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Posts Tagged ‘Tourists’

Tourist’s Guide to Fit-in In London

Article by Carolyn Clayton

Going to London, whether traveling or migrating can be a lot of fun, but we all know that things can easily get awkward when you don’t plan ahead right, especially in a foreign place with a highly diverse culture. American has the reputation in UK as being arrogant, rude and often times annoying tourists, an impression you don’t want to have. Here are some tip-top tips to fit in nicely in London. Follow these tips and you’ll find yourself enjoying the company of Londoner friends.

First and foremost, have your attitude checked. No matter jet-lagged and stressed you become, you don’t have any excuse to be ill-mannered. You’re a guest in a foreign country; you should act like one by being respectful and respectable at all times. Never complain with foul-mouth when something doesn’t go right. You may get the wrong dish for dinner, but not understanding the things in the menu doesn’t give you right to scold your waiter.

Second, blend in with the locals. Don’t wear something that screams “tourist” like shorts. Both guys and girls can wear casual clothes, such as jeans and sneakers, but keep it low-key at all times. After all, you’ll be walking for hours around the city; it would be nice to wear something very comfortable. Well of course, you have to consider the weather and the season of your visit.

Third, do your homework and learn some British slang.If you want to be able to communicate to Londoners well, then you better learn some of their common lingo, such as greetings or basic important things you may need to ask. Elevator for example, is called “lift,” bathrooms are called “loo,” pants are called “trousers,” subway is called “tube.”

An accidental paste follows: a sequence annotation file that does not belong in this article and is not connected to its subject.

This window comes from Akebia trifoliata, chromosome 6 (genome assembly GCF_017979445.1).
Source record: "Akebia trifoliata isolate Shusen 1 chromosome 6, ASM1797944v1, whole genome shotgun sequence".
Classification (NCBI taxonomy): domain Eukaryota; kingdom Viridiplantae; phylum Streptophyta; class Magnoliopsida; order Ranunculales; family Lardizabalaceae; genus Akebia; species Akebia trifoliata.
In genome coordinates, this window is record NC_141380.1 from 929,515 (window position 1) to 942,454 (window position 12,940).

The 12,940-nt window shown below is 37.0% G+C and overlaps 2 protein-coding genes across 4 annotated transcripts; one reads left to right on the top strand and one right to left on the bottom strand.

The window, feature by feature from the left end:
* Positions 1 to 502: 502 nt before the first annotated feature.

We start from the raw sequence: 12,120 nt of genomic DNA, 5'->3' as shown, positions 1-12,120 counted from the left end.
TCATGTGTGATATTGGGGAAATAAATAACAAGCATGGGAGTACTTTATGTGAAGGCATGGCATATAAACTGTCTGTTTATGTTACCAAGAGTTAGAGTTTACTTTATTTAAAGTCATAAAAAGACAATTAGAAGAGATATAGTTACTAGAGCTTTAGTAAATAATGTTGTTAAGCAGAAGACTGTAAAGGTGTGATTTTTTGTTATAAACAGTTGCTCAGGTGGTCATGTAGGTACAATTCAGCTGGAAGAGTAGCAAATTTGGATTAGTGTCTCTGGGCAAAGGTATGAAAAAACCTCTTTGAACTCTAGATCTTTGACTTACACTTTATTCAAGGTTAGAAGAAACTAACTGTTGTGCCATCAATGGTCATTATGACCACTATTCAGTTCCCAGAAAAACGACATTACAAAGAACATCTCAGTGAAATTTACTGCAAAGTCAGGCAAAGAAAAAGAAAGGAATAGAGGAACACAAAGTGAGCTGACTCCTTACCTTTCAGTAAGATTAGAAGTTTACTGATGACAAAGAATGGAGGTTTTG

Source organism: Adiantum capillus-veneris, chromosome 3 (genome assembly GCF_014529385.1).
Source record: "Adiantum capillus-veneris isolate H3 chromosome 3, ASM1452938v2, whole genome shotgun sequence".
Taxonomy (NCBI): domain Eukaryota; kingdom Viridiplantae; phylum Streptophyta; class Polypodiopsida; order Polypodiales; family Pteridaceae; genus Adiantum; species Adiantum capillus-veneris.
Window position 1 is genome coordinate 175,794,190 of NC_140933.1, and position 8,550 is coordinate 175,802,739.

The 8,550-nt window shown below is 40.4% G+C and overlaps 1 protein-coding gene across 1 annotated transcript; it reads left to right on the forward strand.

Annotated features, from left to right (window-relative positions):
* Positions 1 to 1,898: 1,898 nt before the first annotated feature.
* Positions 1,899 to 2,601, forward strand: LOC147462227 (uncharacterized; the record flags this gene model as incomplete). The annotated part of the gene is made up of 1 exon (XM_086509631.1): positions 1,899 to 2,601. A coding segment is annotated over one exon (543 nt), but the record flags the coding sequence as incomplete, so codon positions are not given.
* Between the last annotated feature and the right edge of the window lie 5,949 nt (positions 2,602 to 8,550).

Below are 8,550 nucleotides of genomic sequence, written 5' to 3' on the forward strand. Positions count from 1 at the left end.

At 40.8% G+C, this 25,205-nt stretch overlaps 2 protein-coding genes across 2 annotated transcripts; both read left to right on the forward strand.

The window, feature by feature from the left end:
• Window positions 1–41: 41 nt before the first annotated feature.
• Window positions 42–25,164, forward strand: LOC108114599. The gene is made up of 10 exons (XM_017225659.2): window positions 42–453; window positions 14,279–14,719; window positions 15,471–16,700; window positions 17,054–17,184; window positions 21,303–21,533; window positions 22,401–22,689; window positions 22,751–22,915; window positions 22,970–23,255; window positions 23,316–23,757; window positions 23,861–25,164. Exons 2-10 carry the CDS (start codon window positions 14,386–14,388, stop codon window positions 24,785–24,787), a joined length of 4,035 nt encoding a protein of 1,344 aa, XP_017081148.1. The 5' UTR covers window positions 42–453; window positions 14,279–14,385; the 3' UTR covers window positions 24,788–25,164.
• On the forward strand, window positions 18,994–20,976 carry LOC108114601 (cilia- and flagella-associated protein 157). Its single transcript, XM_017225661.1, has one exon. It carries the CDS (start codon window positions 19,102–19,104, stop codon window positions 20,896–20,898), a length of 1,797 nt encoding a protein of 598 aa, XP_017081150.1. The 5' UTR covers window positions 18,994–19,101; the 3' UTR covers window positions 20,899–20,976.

When you hear the word “belt up” that means shut up. British accent can sometimes confuse you of other words, so if you don’t really understand someone’s accent, just say “Pardon me?” or “Sorry?” or ask him or her to repeat himself.

Fourth, travel rightLondon is a big city, with several districts and thousands of streets. Panoramic sights and structures can easily grab your attention, but to be able to enjoy London and not miss a thing in your visit (or stay), you should always have a map of the city and a good understand of where you’re heading. If you need a ride, you can take a black cab, or better yet, you should be able to locate in your map the London Underground Subway.

Fifth, go where the Londoners GoThere are tons of tourist attractions all across London, but there’s no better way to experience the true essence of the culture a particular place than experiencing if through the locals. Dine, party and enjoy your stay with the locals.

Last and certainly not the least, never speak with an English accent, everLondoners can easily notice that you’re faking it. You don’t have to fake anything, you’re a tourist. They understand neutral accent, and they appreciate it more.

For Kensington hotels check out Simply Rooms and Suites. Set in the heart of London, newly designed Simply Rooms & Suites is one of the new Boutique London Hotels.


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Semana Santa in Spain, or the tourist’s feelings in front of Holy Week celebrations in Andalucia

Article by Sandra Dantis

The translation of Easter in Spanish is Pascua. Nevertheless, this word is not so used, as Spaniards normally refers to this period of the liturgical year as Semana Santa (Holy Week). After witnessing Spanish Holy Week celebrations and such large, impressive, striking demonstrations of faith, it is not so difficult to understand the reason why Spaniards reckon that the week preceding Easter Sunday is more important than the day that conferred Christianity all its meaning.

The aim of the present article is not to give an in-depth description of the events as there are plenty of literature about that. This is rather an attempt to explain some symbols and the meanings of the rites, along with aspects that chiefly strike the visitor that first assist to the celebration of Semana Santa. We will focus just on few aspects. We will give a brief historical overview of the origin of the rite and will try to explain who the nazarenos are and what they represent, who the costaleros are and their task, and how this celebrations are lived by Spanish spectators.